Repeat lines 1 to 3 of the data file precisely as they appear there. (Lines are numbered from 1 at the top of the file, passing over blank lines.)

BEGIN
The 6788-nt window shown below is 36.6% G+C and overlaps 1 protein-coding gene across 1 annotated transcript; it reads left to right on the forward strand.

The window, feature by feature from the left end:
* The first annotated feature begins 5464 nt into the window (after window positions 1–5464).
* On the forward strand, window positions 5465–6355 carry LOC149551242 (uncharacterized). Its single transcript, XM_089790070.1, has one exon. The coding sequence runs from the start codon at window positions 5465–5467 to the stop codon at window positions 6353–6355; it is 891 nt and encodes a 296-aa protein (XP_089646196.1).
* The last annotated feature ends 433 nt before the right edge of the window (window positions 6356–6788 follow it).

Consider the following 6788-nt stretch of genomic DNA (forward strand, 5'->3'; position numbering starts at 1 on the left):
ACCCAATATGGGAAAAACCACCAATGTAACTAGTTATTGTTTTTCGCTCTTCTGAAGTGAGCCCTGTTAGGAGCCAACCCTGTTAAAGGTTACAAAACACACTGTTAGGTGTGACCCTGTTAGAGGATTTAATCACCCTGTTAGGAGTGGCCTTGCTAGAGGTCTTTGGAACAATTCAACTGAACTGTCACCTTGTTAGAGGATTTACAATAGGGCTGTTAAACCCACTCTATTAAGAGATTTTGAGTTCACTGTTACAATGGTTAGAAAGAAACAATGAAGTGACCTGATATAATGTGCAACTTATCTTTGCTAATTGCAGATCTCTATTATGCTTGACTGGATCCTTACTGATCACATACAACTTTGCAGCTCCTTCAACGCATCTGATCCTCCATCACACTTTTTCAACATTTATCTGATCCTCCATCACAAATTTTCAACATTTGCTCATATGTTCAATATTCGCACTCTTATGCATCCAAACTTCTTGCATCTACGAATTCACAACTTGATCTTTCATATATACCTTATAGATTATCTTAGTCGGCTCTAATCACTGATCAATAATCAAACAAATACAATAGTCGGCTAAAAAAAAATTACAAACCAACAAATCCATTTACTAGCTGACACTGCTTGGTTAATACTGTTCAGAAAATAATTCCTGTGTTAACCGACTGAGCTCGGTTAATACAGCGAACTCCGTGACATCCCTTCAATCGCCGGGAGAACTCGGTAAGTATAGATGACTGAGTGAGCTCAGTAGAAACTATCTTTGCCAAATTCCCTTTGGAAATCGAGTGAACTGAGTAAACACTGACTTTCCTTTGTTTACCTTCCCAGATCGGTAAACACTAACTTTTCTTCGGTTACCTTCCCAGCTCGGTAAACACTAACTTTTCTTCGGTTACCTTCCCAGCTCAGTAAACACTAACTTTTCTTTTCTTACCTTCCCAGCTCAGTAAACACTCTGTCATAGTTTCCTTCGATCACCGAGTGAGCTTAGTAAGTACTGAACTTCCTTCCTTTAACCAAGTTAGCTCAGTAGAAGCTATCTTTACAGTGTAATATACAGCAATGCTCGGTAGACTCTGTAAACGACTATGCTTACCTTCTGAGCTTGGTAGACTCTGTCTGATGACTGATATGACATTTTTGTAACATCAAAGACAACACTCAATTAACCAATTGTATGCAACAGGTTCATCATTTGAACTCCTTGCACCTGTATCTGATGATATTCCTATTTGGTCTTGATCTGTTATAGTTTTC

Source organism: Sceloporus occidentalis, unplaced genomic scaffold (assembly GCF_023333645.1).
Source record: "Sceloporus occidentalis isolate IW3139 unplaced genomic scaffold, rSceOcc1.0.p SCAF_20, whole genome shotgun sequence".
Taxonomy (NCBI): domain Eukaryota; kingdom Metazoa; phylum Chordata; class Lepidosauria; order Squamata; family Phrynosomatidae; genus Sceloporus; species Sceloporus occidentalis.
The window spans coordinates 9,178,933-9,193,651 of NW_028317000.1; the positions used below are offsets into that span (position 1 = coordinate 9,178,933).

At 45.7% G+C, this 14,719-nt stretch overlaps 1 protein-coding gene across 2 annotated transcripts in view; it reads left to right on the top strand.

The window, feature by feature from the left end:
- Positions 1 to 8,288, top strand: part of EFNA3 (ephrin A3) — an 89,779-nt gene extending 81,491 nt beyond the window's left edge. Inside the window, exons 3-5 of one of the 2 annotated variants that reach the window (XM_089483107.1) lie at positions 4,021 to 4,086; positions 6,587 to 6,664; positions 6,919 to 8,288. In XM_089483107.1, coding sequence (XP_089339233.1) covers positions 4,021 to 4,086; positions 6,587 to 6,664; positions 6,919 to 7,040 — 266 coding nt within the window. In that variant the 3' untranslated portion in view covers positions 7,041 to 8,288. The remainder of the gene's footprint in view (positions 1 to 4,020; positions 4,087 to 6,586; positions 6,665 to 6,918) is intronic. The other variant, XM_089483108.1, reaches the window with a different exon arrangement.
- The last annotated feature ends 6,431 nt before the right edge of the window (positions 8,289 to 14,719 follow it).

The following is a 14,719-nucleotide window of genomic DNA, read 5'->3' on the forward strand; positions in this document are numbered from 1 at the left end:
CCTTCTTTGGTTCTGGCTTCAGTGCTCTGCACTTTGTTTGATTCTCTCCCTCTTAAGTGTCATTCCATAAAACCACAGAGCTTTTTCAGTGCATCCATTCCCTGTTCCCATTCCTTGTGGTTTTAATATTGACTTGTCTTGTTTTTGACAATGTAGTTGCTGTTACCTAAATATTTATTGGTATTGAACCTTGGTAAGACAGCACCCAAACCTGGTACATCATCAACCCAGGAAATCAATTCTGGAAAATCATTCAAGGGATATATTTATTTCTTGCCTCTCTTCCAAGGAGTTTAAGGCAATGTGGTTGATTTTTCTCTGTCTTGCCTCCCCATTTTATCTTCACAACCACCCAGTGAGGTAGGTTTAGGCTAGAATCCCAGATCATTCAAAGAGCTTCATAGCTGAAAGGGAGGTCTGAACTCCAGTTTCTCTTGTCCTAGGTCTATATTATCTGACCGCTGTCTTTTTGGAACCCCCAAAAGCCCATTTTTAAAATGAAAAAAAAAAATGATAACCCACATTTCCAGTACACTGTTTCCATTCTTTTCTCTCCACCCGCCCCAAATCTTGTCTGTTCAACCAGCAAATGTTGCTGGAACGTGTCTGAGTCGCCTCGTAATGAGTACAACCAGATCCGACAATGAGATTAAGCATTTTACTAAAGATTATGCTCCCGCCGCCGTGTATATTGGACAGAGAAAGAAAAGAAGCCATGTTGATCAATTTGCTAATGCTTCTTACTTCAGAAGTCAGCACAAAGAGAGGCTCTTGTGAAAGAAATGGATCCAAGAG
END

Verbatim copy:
The 6788-nt window shown below is 36.6% G+C and overlaps 1 protein-coding gene across 1 annotated transcript; it reads left to right on the forward strand.

The window, feature by feature from the left end:
* The first annotated feature begins 5464 nt into the window (after window positions 1–5464).